WASHINGTON — A recent study led by an international team of researchers suggests that eating a more nutritious and plant-based diet can lower the risk of heart diseases in young adults and older women.

The findings of the studies were published in the “Journal of the American Heart Association,” an open-access journal of the American Heart Association.

In the two separate studies analyzing different healthy plant food consumption measures, researchers found that young adults and postmenopausal women had fewer heart attacks and were less likely to develop cardiovascular disease when they ate more healthy plant foods.

The American Heart Association Diet and Lifestyle Recommendations suggest an overall healthy dietary pattern that emphasizes various fruits and vegetables, whole grains, low-fat dairy products, skinless poultry and fish, nuts and legumes, and non-tropical vegetable oils.

It also advises limited consumption of saturated fat, trans fat, sodium, red meat, sweets, and sugary drinks.

One study, titled “Plant-Centered Diet and Risk of Incident Cardiovascular Disease During Young to Middle Adulthood,” evaluated whether long-term consumption of a plant-centered diet and a shift toward a plant-centered diet starting in young adulthood is associated with a lower risk of cardiovascular disease in midlife.

“Earlier research was focused on single nutrients or single foods, yet there is little data about a plant-centered diet and the long-term risk of cardiovascular disease,” said Yuni Choi, Ph.D., lead author of the young adult study and a postdoctoral researcher in the division of epidemiology and community health at the University of Minnesota School of Public Health in Minneapolis.

Choi and colleagues examined diet, and the occurrence of heart disease in 4,946 adults enrolled in the Coronary Artery Risk Development in Young Adults (CARDIA) study. Participants were 18- to 30-years-old at the time of enrollment (1985-1986) in this study and were free of cardiovascular disease at that time.

Participants included 2,509 black adults and 2,437 white adults (54.9 percent women overall) who were also analyzed by education level (equivalent to more than high school vs. high school or less). Participants had eight follow-up exams from 1987-88 to 2015-16 that included lab tests, physical measurements, medical histories, and assessment of lifestyle factors.

Unlike randomized controlled trials, participants were not instructed to eat certain things. They were not told their scores on the diet measures so that the researchers could collect unbiased, long-term habitual diet data.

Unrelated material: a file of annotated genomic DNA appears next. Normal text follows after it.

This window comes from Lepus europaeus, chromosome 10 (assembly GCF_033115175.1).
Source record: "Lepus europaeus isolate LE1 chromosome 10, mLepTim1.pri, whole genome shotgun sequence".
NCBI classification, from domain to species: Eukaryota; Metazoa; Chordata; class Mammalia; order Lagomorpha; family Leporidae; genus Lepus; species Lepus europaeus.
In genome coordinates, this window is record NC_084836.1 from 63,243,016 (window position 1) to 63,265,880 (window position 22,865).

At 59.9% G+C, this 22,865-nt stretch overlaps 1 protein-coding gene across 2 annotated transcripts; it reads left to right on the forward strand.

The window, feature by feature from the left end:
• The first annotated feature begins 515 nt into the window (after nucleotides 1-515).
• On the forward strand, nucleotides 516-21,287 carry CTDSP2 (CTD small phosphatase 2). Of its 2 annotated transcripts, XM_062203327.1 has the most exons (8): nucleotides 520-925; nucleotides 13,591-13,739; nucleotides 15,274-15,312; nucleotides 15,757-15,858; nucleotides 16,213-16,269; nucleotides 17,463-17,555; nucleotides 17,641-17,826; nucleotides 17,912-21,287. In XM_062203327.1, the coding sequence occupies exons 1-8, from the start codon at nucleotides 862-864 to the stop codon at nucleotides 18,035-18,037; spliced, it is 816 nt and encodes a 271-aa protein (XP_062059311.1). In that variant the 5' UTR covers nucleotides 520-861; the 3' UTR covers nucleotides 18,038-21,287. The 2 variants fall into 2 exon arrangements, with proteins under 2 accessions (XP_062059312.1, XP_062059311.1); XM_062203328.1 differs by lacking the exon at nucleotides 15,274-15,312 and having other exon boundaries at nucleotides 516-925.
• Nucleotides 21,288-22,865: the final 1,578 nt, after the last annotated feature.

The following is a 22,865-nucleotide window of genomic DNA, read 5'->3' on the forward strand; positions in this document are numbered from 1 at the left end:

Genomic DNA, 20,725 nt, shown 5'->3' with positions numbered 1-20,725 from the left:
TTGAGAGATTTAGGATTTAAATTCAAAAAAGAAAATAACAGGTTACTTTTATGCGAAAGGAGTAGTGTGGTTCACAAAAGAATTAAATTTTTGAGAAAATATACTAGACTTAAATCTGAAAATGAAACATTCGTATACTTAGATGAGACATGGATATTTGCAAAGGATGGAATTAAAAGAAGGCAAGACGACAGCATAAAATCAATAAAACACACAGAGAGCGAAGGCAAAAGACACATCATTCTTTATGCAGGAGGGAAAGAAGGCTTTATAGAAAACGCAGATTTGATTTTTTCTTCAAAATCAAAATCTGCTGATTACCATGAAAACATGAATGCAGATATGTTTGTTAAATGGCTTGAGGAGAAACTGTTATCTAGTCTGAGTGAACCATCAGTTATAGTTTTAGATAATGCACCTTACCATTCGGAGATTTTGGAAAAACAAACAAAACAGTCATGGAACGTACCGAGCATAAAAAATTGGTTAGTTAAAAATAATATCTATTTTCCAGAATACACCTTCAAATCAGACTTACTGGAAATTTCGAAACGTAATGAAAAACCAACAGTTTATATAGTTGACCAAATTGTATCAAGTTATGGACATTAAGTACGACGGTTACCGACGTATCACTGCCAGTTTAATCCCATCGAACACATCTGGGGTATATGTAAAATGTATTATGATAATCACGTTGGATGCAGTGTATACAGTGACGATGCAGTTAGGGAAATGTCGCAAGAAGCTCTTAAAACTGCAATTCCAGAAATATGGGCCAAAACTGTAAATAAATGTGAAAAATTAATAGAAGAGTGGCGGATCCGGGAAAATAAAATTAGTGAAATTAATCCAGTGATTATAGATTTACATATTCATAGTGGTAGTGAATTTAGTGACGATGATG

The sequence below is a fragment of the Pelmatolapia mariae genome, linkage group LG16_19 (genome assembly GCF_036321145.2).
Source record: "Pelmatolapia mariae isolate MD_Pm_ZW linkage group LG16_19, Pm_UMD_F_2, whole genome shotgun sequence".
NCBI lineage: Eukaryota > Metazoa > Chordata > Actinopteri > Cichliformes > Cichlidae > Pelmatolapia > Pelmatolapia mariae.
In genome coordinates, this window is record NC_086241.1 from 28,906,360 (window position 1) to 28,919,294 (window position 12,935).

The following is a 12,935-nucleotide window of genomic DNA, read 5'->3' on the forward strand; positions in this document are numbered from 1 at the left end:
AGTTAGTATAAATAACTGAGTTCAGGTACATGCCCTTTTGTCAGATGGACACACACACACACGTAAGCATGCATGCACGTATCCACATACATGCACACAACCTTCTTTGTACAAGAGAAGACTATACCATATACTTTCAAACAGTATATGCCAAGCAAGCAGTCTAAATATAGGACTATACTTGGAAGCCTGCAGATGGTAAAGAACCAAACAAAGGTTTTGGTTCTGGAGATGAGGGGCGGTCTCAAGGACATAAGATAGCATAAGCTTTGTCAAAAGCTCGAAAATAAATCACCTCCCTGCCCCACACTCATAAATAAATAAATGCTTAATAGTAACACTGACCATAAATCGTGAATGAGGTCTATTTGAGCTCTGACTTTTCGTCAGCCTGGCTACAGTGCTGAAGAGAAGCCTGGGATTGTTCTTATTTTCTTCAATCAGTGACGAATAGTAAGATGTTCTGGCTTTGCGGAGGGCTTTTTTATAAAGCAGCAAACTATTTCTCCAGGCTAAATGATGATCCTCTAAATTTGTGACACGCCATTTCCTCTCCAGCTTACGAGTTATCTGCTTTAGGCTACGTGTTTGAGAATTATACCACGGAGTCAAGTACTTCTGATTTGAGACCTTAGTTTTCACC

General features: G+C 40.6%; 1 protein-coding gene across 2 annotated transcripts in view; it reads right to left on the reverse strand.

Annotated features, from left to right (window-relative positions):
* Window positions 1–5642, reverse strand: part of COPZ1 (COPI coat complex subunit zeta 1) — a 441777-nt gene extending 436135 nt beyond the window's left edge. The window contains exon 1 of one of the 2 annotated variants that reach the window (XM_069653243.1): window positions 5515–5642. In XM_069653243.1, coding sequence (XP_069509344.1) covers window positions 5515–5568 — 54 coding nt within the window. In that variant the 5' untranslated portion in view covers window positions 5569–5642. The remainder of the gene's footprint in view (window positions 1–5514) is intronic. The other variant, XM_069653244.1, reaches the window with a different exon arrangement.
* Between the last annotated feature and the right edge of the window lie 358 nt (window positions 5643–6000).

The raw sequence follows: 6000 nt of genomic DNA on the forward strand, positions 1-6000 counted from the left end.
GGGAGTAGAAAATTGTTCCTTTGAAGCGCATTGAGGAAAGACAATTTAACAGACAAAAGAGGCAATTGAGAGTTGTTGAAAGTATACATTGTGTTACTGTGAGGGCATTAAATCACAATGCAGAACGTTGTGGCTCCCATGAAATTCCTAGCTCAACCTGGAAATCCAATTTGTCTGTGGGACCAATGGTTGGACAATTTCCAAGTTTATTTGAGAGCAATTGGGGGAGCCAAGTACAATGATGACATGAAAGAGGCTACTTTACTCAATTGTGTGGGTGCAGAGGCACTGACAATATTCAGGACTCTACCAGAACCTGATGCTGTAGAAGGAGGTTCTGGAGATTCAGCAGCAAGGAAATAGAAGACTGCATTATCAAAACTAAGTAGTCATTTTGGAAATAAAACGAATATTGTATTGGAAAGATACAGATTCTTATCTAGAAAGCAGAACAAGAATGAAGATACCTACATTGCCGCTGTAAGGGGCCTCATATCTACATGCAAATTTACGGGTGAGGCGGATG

After detailed diet history interviews, the quality of the participants’ diets was scored based on the A Priori Diet Quality Score (APDQS) composed of 46 food groups at years 0, 7, and 20 of the study.

The food groups were classified into beneficial foods (such as fruits, vegetables, beans, nuts, and whole grains); adverse foods (such as fried potatoes, high-fat red meat, salty snacks, pastries, and soft drinks); and neutral foods (such as potatoes, refined grains, lean meats, and shellfish) based on their known association with cardiovascular disease.

Participants who received higher scores ate various beneficial foods, while people who had lower scores ate more adverse foods. Overall, higher values correspond to a nutritionally rich, plant-centered diet.

“As opposed to existing diet quality scores that are usually based on small numbers of food groups, APDQS is explicit in capturing the overall quality of diet using 46 individual food groups, describing the whole diet that the general population commonly consumes,” said David R. Jacobs Jr., Ph.D., senior author of the study and Mayo Professor of Public Health in the division of epidemiology and community health at the University of Minnesota School of Public Health in Minneapolis.

“Our scoring is very comprehensive, and it has many similarities with diets like the Dietary Guidelines for Americans Healthy Eating Index (from the U.S. Department of Agriculture’s Food and Nutrition Service), the DASH (Dietary Approaches to Stop Hypertension) diet, and the Mediterranean diet.”

The Researchers found that during 32 years of follow-up, 289 of the participants developed cardiovascular disease (including heart attack, stroke, heart failure, heart-related chest pain, or clogged arteries anywhere in the body).

The people who scored in the top 20 percent on the long-term diet quality score (meaning they ate the most nutritionally rich plant foods and fewer adversely rated animal products) were 52 percent less likely to develop cardiovascular disease, after considering several factors (including age, sex, race, average caloric consumption, education, parental history of heart disease, smoking, and moderate physical activity).

In addition, between years 7 and 20 of the study, when participants’ ages ranged from 25 to 50, those who improved their diet quality the most (eating more beneficial plant foods and fewer adversely rated animal products) were 61 percent less likely to develop subsequent cardiovascular disease, in comparison to the participants whose diet quality declined the most during that time.

Since there were few vegetarians among the participants, the study was not able to assess the possible benefits of a strict vegetarian diet, which excludes all animal products, including meat, dairy, and eggs.